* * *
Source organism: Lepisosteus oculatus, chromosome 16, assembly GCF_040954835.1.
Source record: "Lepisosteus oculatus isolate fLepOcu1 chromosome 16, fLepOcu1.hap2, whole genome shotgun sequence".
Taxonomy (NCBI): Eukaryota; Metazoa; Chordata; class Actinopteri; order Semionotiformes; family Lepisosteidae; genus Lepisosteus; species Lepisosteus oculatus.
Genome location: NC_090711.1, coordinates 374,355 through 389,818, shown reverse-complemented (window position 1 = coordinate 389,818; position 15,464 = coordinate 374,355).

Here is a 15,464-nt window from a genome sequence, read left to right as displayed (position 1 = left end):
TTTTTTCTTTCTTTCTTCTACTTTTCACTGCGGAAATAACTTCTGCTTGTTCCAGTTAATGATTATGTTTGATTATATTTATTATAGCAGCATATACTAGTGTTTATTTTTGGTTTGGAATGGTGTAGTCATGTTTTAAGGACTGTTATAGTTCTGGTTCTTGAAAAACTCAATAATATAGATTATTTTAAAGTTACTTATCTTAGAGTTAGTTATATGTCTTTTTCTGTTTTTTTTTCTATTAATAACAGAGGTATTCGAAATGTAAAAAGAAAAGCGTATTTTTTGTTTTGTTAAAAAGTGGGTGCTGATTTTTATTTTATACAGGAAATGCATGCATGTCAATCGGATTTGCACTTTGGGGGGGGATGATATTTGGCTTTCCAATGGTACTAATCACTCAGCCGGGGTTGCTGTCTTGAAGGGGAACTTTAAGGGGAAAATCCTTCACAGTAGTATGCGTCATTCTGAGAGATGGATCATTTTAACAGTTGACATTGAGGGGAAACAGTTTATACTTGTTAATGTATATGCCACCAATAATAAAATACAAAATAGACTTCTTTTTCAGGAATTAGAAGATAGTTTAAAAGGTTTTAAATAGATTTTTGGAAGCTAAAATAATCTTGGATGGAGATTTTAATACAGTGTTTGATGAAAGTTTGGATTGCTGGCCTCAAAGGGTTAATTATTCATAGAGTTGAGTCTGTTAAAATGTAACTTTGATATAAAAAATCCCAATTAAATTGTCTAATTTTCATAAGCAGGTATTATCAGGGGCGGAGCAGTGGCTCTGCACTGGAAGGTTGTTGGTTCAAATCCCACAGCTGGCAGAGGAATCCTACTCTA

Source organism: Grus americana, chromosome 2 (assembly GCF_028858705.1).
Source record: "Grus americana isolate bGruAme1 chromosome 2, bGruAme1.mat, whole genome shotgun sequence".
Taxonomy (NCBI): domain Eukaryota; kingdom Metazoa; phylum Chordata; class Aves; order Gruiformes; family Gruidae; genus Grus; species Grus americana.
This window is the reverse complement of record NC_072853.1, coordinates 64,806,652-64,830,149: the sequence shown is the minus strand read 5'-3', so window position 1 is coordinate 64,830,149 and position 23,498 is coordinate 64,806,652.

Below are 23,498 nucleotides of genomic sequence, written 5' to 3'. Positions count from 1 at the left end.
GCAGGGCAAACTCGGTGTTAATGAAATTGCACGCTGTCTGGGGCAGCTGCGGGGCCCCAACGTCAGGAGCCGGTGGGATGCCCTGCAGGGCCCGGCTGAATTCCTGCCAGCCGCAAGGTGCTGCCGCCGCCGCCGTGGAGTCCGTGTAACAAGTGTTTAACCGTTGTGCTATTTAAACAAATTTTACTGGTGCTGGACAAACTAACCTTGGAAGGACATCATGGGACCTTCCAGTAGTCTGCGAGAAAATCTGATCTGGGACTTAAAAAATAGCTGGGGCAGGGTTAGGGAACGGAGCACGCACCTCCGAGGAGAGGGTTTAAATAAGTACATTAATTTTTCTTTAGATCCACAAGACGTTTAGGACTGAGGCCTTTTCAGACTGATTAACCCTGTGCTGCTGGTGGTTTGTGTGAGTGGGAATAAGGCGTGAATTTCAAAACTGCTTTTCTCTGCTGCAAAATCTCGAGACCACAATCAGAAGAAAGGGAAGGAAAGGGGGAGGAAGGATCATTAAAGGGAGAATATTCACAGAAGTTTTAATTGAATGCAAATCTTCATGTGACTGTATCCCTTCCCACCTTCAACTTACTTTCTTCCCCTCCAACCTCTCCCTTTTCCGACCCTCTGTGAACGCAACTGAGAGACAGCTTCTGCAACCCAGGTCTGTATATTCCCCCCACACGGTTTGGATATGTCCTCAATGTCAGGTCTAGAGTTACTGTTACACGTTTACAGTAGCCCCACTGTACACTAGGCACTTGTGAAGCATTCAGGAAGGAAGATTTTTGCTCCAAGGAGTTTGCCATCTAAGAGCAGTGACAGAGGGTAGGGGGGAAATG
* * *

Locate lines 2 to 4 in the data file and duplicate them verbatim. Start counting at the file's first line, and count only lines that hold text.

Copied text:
Source record: "Lepisosteus oculatus isolate fLepOcu1 chromosome 16, fLepOcu1.hap2, whole genome shotgun sequence".
Taxonomy (NCBI): Eukaryota; Metazoa; Chordata; class Actinopteri; order Semionotiformes; family Lepisosteidae; genus Lepisosteus; species Lepisosteus oculatus.
Genome location: NC_090711.1, coordinates 374,355 through 389,818, shown reverse-complemented (window position 1 = coordinate 389,818; position 15,464 = coordinate 374,355).